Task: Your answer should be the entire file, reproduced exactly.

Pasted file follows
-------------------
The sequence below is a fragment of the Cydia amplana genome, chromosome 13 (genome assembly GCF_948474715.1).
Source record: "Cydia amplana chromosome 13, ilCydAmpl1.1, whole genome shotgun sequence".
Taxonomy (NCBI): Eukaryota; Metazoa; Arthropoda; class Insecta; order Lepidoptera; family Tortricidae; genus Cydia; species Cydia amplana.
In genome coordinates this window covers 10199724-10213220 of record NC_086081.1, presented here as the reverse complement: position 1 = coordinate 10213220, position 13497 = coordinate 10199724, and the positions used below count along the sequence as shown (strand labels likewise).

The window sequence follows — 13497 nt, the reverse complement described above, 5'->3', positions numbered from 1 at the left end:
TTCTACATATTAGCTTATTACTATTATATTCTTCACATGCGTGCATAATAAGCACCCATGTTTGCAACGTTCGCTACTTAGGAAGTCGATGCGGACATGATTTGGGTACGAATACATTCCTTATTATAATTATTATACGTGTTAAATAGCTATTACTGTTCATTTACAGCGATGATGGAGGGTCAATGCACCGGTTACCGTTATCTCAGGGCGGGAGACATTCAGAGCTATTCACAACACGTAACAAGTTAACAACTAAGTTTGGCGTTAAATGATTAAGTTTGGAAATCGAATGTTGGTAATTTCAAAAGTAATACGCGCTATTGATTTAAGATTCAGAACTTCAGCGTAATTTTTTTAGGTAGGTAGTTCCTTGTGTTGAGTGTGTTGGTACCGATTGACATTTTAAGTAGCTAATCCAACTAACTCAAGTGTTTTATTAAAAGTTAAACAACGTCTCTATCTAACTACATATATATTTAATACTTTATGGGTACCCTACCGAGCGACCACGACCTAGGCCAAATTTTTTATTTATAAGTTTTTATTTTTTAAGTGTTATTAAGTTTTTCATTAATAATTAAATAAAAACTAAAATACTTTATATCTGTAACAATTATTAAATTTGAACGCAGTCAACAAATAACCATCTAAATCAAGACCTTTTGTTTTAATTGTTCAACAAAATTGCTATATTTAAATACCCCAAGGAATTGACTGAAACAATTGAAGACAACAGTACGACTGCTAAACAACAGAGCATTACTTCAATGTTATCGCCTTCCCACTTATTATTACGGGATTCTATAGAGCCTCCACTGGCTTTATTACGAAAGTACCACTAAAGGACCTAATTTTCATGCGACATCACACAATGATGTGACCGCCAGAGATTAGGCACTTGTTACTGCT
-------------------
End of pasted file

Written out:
The sequence below is a fragment of the Cydia amplana genome, chromosome 13 (genome assembly GCF_948474715.1).
Source record: "Cydia amplana chromosome 13, ilCydAmpl1.1, whole genome shotgun sequence".
Taxonomy (NCBI): Eukaryota; Metazoa; Arthropoda; class Insecta; order Lepidoptera; family Tortricidae; genus Cydia; species Cydia amplana.
In genome coordinates this window covers 10199724-10213220 of record NC_086081.1, presented here as the reverse complement: position 1 = coordinate 10213220, position 13497 = coordinate 10199724, and the positions used below count along the sequence as shown (strand labels likewise).

The window sequence follows — 13497 nt, the reverse complement described above, 5'->3', positions numbered from 1 at the left end:
TTCTACATATTAGCTTATTACTATTATATTCTTCACATGCGTGCATAATAAGCACCCATGTTTGCAACGTTCGCTACTTAGGAAGTCGATGCGGACATGATTTGGGTACGAATACATTCCTTATTATAATTATTATACGTGTTAAATAGCTATTACTGTTCATTTACAGCGATGATGGAGGGTCAATGCACCGGTTACCGTTATCTCAGGGCGGGAGACATTCAGAGCTATTCACAACACGTAACAAGTTAACAACTAAGTTTGGCGTTAAATGATTAAGTTTGGAAATCGAATGTTGGTAATTTCAAAAGTAATACGCGCTATTGATTTAAGATTCAGAACTTCAGCGTAATTTTTTTAGGTAGGTAGTTCCTTGTGTTGAGTGTGTTGGTACCGATTGACATTTTAAGTAGCTAATCCAACTAACTCAAGTGTTTTATTAAAAGTTAAACAACGTCTCTATCTAACTACATATATATTTAATACTTTATGGGTACCCTACCGAGCGACCACGACCTAGGCCAAATTTTTTATTTATAAGTTTTTATTTTTTAAGTGTTATTAAGTTTTTCATTAATAATTAAATAAAAACTAAAATACTTTATATCTGTAACAATTATTAAATTTGAACGCAGTCAACAAATAACCATCTAAATCAAGACCTTTTGTTTTAATTGTTCAACAAAATTGCTATATTTAAATACCCCAAGGAATTGACTGAAACAATTGAAGACAACAGTACGACTGCTAAACAACAGAGCATTACTTCAATGTTATCGCCTTCCCACTTATTATTACGGGATTCTATAGAGCCTCCACTGGCTTTATTACGAAAGTACCACTAAAGGACCTAATTTTCATGCGACATCACACAATGATGTGACCGCCAGAGATTAGGCACTTGTTACTGCT